To say that the new Mexican Art Exhibit at the Dallas Museum of Art, Me?xico 1900–1950, is a hit, would be an understatement. Crowds of people line up every day; from young art enthusiasts enjoying a lazy Sunday to groups of Mexican heritage, they all have the same thing in common: the urge to learn more about the colorful art history of Mexico.
Already drawing in around 35,000 visitors since its opening on March 12, the exhibit has been very well received.
Julie Henley, the Communications and Marketing Coordinator of the museum, said that the DMA is a community museum.
“We hope that everyone in North Texas and beyond comes to enjoy these masterworks of Mexican Modernism many times throughout the run of the exhibition, which is on view through July 16,” Henley said.
The exhibition, curated by the newly appointed Eugene McDermott Director of the Dallas Museum of Art Dr. Agusti?n Arteaga, features work by Diego Rivera, Frida Kahlo and Jose? Clemente Orozco. However, there are 190 pieces by over 60 different artists featured, among them include A?ngel Za?rraga, Tina Modotti, David Alfaro Siqueiros, Leonora Carrington, Roberto Montenegro and Miguel Covarrubias.
With Frida Kahlo’s work tucked in the back of the exhibit, crowds often rush straight to her captivating works, waiting in a line to take a quick picture with her recognizable face.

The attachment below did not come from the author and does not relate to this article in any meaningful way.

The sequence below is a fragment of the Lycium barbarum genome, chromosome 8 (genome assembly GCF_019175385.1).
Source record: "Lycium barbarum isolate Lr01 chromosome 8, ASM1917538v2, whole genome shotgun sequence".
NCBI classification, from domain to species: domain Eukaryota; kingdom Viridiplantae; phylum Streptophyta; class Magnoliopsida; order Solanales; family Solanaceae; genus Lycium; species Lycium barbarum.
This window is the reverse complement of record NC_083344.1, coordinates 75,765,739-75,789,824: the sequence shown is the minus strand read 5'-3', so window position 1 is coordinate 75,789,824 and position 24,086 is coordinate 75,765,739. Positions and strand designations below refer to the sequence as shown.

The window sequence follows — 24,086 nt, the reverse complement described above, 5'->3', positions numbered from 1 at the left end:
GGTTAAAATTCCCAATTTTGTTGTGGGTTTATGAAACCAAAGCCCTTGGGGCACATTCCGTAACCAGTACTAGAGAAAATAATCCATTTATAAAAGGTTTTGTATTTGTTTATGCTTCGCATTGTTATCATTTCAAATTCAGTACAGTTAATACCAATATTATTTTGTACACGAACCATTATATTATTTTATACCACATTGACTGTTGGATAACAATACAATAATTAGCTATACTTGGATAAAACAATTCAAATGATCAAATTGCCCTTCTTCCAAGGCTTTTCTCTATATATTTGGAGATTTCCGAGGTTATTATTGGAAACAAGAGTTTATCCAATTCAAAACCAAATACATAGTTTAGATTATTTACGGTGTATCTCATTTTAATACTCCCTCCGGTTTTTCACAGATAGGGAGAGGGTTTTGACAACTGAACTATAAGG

Although Rivera, Kahlo and Orozco draw in the crowds, they do not make up all the renowned Mexican artists that are represented at the exhibit.
“Works of art in the Me?xico 1900–1950 came from 61 lenders, both from private collections and other museums,” Henley said.
Frida Kahlo, who was active in the ‘40s, is world renowned for her self-portraits and her surgical-like subjects. She was married to Diego Rivera, who is known for his portraits of the working class and native peoples in Mexico at the time.
Upper School Spanish Teacher Alejandra Sua?rez said, “It makes me proud to have not only a Mexican representation, but the emphasis on the work of a female figure.”
Rivera is also widely known for his surrealist work.
“Surrealism is a form of artwork that is often non-realistic and dreamlike; situations that could not occur in reality. Some common known surrealists would probably be Rene? Magritte and Salvador Dali, with his melting clocks imagery, ” AP Studio Art Teacher Emily Bemenderfer said.
Jose? Clemente Orozco is the lesser known of the three, but not a bit less talented. He is especially known for his political murals which helped establish the Mexican Mural Renaissance with Rivera.
With quick info-graphics throughout, the exhibit also emphasizes the impact that the Mexican Revolution had on the country’s political, historical and cultural formation. The conflict from 1910-1920 changed the country’s social structure and affected Mexican art in a substantial way, from art with lighter tones to more serious subjects.
Art before the Revolution was vibrant and focused on European movements such as Post-Impressionism, Futurism and Cubism. The pre-revolutionary art at the exhibit clearly emphasised this theme, with vibrant fruits and colorful flowers.